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UK is accused of war crimes by selling arms: Yemeni PM

Yemen's new Prime Minister Abdulaziz bin Habtoor has accused UK of participating in war against Yemen by selling arms to Saudi Arabia.

  • Date: 2016/12/14
  • Time: 11:21
  • News Code: 33860
  • View: 369
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UK is accused of war crimes by selling arms: Yemeni PM

A Yemeni man holds a cluster comb fragment after a Saudi-led airstrike in Sana'a

VON PRESS Middle East: 'They are participating in the bombing of Yemen people,' says Yemeni Prime Minister.

It comes amid reported discoveries of Britain-made weapons in bombed parts of the country.

Aden's former governor Habtour claimed the UK Government cared more about making profits from arms sales than the humanitarian crisis enveloping his country.

He told Sky News: "They have sold cluster bombs to Saudi Arabia. They know the Saudis are going to drop them on Yemen [...] in Saadah and in Sana'a and other provinces.

"I don't think they are guilty of war crimes, I believe so. They are participating in the bombing of Yemen people."

Sky reported that a soldier had told them the army had found a number of UK-made cluster bombs and showed photos of British cluster bombs he said had been found in fields in the city, which have been shared widely locally.

 

UK-made cluster combs used by Saudi-led coalition

UK-made cluster bombs are being used by the Saudi-led coalition in Yemen,according to a report by International Amnesty

A resident of Sa'adah, a city located on the border of Saudi Arabia which has seen some of the worst bombing of the civil war, was also recorded saying: "First we thought Britain was a first, but now we feel the British Government are criminals, because of what's happening here.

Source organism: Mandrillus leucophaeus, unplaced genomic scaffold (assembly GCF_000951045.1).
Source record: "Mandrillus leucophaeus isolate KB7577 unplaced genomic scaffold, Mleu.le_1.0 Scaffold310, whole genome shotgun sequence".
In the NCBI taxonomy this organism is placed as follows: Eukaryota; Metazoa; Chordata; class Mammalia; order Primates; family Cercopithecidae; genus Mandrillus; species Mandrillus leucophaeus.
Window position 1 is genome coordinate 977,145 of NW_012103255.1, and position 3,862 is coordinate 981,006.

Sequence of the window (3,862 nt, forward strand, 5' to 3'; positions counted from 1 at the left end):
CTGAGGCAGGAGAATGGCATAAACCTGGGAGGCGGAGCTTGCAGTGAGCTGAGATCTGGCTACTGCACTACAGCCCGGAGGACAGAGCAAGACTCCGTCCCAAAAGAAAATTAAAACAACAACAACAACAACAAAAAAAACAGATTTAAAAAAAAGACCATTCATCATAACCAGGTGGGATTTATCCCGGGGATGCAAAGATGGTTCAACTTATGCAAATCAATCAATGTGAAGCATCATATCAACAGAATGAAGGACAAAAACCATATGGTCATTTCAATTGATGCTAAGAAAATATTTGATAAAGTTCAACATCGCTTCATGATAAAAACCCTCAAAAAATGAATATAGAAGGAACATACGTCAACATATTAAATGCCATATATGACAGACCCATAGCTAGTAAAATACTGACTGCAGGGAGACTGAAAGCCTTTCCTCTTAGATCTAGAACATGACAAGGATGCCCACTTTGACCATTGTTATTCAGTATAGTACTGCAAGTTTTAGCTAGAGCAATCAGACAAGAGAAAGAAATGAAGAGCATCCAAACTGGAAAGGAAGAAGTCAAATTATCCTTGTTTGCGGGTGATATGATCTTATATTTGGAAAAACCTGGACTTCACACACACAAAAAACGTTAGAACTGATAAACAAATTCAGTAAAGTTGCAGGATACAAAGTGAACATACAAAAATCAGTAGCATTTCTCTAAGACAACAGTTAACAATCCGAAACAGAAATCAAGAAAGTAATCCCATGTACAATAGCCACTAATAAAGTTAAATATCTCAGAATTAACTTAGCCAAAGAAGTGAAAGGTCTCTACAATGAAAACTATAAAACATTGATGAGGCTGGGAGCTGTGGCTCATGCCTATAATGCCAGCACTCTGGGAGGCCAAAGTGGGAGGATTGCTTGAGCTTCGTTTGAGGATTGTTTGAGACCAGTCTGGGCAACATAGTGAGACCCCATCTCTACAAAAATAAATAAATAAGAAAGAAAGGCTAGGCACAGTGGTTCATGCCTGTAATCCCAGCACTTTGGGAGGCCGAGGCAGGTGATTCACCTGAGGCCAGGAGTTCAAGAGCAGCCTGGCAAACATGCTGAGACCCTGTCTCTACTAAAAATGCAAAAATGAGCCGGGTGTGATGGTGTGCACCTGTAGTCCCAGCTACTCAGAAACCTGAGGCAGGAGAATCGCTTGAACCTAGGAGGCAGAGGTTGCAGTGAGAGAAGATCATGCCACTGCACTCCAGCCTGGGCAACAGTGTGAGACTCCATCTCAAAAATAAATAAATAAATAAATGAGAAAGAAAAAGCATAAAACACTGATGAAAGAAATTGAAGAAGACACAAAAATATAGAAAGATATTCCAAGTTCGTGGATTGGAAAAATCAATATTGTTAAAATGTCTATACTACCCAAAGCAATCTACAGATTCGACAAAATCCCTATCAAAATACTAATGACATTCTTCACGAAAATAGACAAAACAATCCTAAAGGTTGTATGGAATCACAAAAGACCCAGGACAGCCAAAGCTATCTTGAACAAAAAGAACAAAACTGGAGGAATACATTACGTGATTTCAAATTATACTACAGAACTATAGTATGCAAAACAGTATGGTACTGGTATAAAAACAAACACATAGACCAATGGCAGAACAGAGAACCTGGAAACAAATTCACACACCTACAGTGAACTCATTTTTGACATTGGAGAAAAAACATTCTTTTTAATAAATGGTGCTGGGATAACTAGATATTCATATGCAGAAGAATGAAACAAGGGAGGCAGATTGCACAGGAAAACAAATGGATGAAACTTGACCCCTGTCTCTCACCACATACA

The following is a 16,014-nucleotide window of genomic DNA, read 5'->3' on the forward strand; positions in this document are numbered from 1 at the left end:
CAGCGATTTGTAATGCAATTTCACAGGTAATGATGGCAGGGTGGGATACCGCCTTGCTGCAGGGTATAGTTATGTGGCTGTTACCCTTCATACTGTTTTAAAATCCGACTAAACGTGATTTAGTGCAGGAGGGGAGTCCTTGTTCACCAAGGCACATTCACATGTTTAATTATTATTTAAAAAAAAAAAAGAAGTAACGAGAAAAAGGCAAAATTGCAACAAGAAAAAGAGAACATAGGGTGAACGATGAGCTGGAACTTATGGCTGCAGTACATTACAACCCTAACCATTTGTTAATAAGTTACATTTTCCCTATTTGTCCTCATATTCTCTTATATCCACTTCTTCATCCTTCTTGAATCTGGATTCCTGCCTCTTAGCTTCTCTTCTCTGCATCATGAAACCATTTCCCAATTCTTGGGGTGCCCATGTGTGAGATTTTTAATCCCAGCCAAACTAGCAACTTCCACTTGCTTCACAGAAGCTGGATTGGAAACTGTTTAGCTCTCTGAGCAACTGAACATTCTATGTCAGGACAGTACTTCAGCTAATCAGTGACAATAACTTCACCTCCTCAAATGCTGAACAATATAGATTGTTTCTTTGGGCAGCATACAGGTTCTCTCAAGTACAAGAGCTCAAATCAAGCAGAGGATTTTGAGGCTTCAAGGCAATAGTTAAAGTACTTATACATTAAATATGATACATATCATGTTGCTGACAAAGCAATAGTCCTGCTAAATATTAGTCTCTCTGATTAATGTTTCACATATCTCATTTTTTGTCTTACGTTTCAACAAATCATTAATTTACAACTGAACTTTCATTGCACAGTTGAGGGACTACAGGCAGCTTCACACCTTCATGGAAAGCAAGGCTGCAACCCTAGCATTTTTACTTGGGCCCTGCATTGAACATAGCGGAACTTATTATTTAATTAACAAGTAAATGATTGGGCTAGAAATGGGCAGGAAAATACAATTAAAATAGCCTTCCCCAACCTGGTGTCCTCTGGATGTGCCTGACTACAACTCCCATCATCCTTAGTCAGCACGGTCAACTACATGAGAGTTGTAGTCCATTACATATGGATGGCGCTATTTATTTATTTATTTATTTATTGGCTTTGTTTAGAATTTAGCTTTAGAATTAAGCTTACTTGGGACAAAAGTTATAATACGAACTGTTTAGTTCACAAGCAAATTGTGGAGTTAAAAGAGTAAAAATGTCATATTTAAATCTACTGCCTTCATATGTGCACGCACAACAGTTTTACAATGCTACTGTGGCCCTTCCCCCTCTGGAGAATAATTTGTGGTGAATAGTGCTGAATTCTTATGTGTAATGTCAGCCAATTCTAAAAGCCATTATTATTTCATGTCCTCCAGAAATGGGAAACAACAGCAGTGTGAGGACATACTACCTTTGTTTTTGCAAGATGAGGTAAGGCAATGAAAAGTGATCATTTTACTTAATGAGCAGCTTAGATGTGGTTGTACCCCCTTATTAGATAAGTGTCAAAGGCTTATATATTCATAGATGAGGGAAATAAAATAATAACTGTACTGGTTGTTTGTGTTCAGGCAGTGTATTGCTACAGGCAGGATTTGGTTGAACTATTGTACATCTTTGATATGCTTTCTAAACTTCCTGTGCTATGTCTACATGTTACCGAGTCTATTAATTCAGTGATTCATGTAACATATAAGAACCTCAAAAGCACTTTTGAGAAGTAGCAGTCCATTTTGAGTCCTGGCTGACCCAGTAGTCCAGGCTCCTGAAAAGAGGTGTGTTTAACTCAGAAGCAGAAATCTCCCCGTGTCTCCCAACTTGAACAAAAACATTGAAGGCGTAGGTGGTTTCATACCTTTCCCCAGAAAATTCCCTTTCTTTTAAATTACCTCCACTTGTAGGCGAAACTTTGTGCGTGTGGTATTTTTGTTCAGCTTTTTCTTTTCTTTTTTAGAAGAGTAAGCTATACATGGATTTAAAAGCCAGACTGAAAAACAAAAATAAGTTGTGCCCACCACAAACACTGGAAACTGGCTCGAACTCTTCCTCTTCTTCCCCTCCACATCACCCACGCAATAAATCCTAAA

"They're committing crime: killing children and pregnant women."

Meanwhile, the US canceled the transfer of some arms to Saudi Arabia, amid worldwide criticism about civilian deaths and destruction from the Saudi military aggression in Yemen.

Even before the start of the conflict in March 2015, Yemen was suffering a humanitarian crisis, including widespread hunger that was brought on by decades of poverty and internal strife. 

Around half of Yemen's 28 million people are "food insecure", according to the United Nations, and seven million of them do not know where they will get their next meal.

At least 11,400 people have died as the result of the Saudi campaign in the kingdom's impoverished neighbor since March 2015, according to the latest tally by a Yemeni monitoring group.

The offensive was launched to undermine the Ansarullah movement and reinstate Yemen's former president Abd Rabbuh Mansur Hadi, a staunch ally of Riyadh.

Last month, the Yemeni Houthi Ansarullah movement and its allies announced the forming of a new "national salvation" government, led by Aden's former governor Habtoor. 

 


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